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Prescription for Death

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"Prescription for Death"
  L&O, Episode 1.01
Production number: 66209
First aired: 13 September 1990
9th of 456 produced in L&O
  1st of 456 released in L&O
  1st of 1106 released in all
Logan Greevey Prescription for Death
Teleplay By
Ed Zuckerman

Story By
Ed Zuckerman & David Black

Directed By
John Whitesell

After a young woman dies suddenly in an Emergency Room, detectives Max Greevey and Mike Logan discover that the chief resident, Dr. Edward Auster, may have been drunk at the time.

PlotEdit

After Suzanne Morton dies during a visit to the emergency room to pick up some antibiotics on a hectic night shift, her father, a former medic in Vietnam, demands the police charge the hospital with murder, stating they were negligent. Logan and Greevey investigate the doctor who had made some adjustments to her chart, but are soon led to Dr. Edward Auster, a respected doctor. The other residents are reluctant to say anything for fear their jobs may be in jeopardy, and Stone is faced with the awkward job of having to prosecute a man who appears to be a living saint.

Cast Edit

Main cast Edit

Recurring cast Edit

Guest cast Edit

References Edit

36th Precinct; Emergency Room; Suzanne Morton; Urban Medical Center

QuotesEdit

"Look! Someone's lying! Whether it's Gunja Din or Doctor God, we don't know."

- Max Greevey


"You solve every case you work on?"
"We can tell a felony from a traffic ticket."
"Look, a patient walks in with a headache. She could have a subarachnoid hemorrhage, a berry aneurysm, a retro-orbital tumor... or does she just have a headache? Do you give her an aspirin? Or do you saw open her skull?"
"You make this speech at funerals?"

- Dr. Edward Auster, Mike Logan, and Max Greevey


"My children want to stay in this country, my wife wants to stay, and to stay, all I have to do is to be perfect all the time!"
"Well you, uh, fell a little short of perfection on Suzanne Morton's chart."

- Dr. Raza and Mike Logan


"Isn't it possible that pneumonia killed Suzanne Morton?"
"It's possible that death rays from Mars killed her. But I don't think so."

- Phillip Nevins and Medical Examiner


"Well, people like to believe that medicine is pure science. Medicine is a science. But doctors know it's also a lottery."

- Dr. Edward Auster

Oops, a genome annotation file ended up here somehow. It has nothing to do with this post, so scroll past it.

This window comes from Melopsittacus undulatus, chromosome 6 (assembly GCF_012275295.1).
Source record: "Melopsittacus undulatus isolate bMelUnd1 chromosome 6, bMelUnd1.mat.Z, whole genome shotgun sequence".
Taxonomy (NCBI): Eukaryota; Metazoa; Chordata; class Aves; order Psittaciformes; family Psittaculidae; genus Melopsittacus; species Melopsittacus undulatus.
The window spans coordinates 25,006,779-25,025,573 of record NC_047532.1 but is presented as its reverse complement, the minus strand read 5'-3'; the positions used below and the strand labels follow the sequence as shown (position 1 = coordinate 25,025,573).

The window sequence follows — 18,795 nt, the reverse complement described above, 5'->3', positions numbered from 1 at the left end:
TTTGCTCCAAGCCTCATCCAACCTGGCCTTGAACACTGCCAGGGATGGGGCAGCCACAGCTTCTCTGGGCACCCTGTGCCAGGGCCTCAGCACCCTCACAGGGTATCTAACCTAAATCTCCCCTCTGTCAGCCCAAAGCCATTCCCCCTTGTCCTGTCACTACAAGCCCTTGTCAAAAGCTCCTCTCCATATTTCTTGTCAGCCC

"We got what we needed from Dr. Simonson."
"An intern, Mr. Stone. Are you planning on asking the cleaning lady to testify, too? About the time I threw the tissue into the wastepaper basket and missed?"

- Benjamin Stone and Dr. Edward Auster


"When you practice medicine, Mr. Stone, sometimes the patient dies."
"And when you're a lawyer, Dr. Auster, some of the people you prosecute are convicted."

- Dr. Edward Auster and Benjamin Stone


"You know the difference between Auster and a serial killer?"
"The weapon."

- Benjamin Stone and Paul Robinette

Background information and notes Edit

  • This was the first aired episode of Law & Order. The episode, "Everybody's Favorite Bagman" (1.06), was the pilot episode for the series. Although originally produced for CBS in 1988, it never aired on that network. In syndication and on the first season DVD, the episodes are shown with "Prescription for Death" as the first episode.
  • This episode is based on the Libby Zion case. Zion was an 18-year-old woman who died six hours after being admitted to New York Hospital Cornell Medical Center with a high fever. A grand jury determined that the long hours of often unsupervised interns and residents contributed to her death. Although her father, an attorney and writer for the New York Times, claimed inadequate care resulted in his daughter's death but the hospital was cleared of criminal charges. An appeals court exonerated the doctors, the subsequent investigation led New York State to form the Ad Hoc Advisory Committee on Emergency Services, more commonly known as the Bell Commission. This committee developed a series of regulations that addressed several patient care issues, including restraint usage, medication systems, and resident work hours. One aspect of these regulations is commonly referred to in the medical community as "the Libby Zion Law" and "the Libby Law," setting limits to working hours for medical "post graduates" (commonly referred to as interns and residents). (Source: Libby Zion law at Wikipedia)
  • Actor Chris Noth supplied his own brown leather coat for this episode, after buying it from a second-hand clothing store.
  • Detectives Max Greevey and Mike Logan have very different opinions about health care. Logan is glad that his father is still alive because of a heart transplant, but Greevey despises doctors because a simple subdural hematoma was once misdiagnosed as a brain tumor.

Episode scene cards Edit

1 2 3 4

36th Precinct
Midtown Manhattan
Thurday, March 29

Urban Medical Center
Friday, March 30

The Office of
Suzanne Morton's
Personal Physician
Tuesday, April 3

Dr. Robert Abraham's
Apartment
Wednesday, April 4

5 6 7

Office of
Executive District Attorney
Benjamin Stone
Wednesday, May 2

Manhattan Superior Court
Tuesday, June 14

Manhattan District Attorney
Adam Schiff's Office
Friday, June 15


Previous episode:
"None"
"Prescription for Death"
Law & Order
Season 1
Next episode:
"Subterranean Homeboy Blues"
Seasons 1234567891011121314151617181920

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